Research news

AI-based early detection of cognitive and motor changes in premature infants

Publish Date: 28.12.2020

Category: ERC & MSCA, Interdisciplinary research, Our contribution to sustainable development goals

Sustainable development goals: 3 Good health and well-being, 9 Industry, innovation and infrastructure (Indicators)

The central theme of the PARENT project is early detection of cognitive and motor impairments in prematurely born children. Premature birth significantly increases the risk of abnormalities in neurological development in childhood and adolescence, which can in turn leave lifelong consequences. Such an outcome, however, not only burdens the children themselves and their parents, but also represents a significant burden on society. Early detection of brain damage or dismaturation, as well as early detection of cognitive impairment, are important for improving the well-being of children and their families, as they allow vigilant monitoring of the child's development and medical assessment of the disorder. Based on this, doctors can, at the earliest possible stage of the disorder, begin with the necessary therapy to eliminate it or to reduce its consequences.

As part of the Marie Skłodowska-Curie Innovative Training Network (MSCA-ITN) call, which is part of Horizon 2020, the Faculty of Computer and Information Science of the University of Ljubljana (UL FCIS), in a consortium with ten other research institutions, hospitals and companies, won the four-year PARENT project. As part of the project, the consortium will employ 15 doctoral students from various fields, who will jointly research new biomarkers and, based on them, develop computer systems for early detection of cognitive and motor impairments in prematurely born infants.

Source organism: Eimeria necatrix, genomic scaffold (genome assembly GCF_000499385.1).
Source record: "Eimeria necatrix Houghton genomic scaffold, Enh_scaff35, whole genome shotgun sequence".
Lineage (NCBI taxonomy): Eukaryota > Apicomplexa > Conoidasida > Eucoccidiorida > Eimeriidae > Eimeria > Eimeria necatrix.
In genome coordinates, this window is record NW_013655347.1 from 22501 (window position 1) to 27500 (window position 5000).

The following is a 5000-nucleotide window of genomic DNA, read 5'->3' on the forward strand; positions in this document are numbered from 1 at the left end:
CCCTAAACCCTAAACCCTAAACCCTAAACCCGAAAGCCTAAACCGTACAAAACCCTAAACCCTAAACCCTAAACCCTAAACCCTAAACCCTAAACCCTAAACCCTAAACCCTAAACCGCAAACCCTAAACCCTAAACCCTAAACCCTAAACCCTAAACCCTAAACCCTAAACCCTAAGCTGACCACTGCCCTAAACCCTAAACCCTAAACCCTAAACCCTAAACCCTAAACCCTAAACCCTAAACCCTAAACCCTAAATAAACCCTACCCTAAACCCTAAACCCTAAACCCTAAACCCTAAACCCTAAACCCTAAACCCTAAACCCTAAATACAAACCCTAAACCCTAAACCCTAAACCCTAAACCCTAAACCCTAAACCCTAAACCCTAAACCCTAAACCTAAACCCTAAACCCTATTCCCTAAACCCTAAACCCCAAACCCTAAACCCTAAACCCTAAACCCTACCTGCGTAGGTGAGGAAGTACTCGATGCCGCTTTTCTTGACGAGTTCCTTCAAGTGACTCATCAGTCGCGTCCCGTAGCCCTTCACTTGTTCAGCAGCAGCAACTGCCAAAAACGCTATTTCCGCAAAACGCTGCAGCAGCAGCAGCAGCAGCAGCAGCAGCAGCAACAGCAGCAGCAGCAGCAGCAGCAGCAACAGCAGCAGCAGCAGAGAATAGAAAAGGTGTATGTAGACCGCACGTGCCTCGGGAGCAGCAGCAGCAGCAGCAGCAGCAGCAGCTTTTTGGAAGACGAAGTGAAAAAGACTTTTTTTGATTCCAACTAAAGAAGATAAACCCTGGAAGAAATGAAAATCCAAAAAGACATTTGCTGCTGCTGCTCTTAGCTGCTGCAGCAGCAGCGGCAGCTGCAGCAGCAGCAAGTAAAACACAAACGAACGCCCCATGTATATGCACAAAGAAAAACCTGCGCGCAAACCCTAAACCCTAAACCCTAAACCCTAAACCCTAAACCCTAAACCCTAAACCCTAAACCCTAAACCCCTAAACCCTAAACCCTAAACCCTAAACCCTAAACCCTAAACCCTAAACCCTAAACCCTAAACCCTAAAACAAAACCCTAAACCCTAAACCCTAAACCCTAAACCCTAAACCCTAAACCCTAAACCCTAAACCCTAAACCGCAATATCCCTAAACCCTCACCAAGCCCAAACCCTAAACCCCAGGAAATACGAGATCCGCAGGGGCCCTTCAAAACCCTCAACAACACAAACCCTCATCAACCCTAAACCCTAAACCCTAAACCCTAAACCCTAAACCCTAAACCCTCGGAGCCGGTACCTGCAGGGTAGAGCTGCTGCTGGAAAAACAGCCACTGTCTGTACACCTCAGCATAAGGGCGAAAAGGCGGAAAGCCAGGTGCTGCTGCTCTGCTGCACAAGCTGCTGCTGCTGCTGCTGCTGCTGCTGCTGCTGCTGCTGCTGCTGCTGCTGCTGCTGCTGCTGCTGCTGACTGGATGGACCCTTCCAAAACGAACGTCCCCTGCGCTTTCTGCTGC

Artificial Intelligence Laboratory at UL FCIS, headed by Assist. Prof. Dr. Aleksander Sadikov, will employ one doctoral student who will develop new approaches and algorithms of artificial intelligence for the construction of diagnostic models from various image data and data obtained using eye-tracking systems. The student will work in close co-operation with another doctoral student within the same project,  employed by the young Slovenian start-up company NEUS Diagnostics d.o.o., under the supervision of Dr. Vida Groznik. NEUS Diagnostics is developing systems for early detection of cognitive impairment and dementia. During the project, doctoral students will visit other partner institutions for several months at a time, where they will be able to upgrade their research work in cooperation with foreign researchers and research organisations.

PARENT will establish a multidisciplinary approach to the development of diagnostic and prediction platforms focused on neonatal motor and cognitive impairment; the project will search for and monitor (new) biomarkers based on neuroimages, blood, motor skills, eye movements, etc. PARENT will critically contribute to the open software infrastructure for the diagnosis of neurodevelopmental diseases by integrating various information derived from clinical data, biomarkers, collection and processing of neuroimaging materials, data merging, machine learning, and new predictive algorithms.

The PARENT project consortium consists of partners from four EU countries: Italy (Turin Polytechnic, Bambino Gesu Children's Hospital, 7hc and GPI SPA), Slovenia (University of Ljubljana and NEUS Diagnostics d.o.o.), Spain (University of Cádiz and the Management Foundation for Biomedical Research from Cádiz), Belgium (Catholic University of Leuven and Icometrix nv) and Switzerland (TOELT GmbH). In addition, six other organizations (from Greece, the USA, Italy, Switzerland, Canada, and Spain) will participate in the project, which will offer doctoral students various educational trainings and research visits in their organisations.

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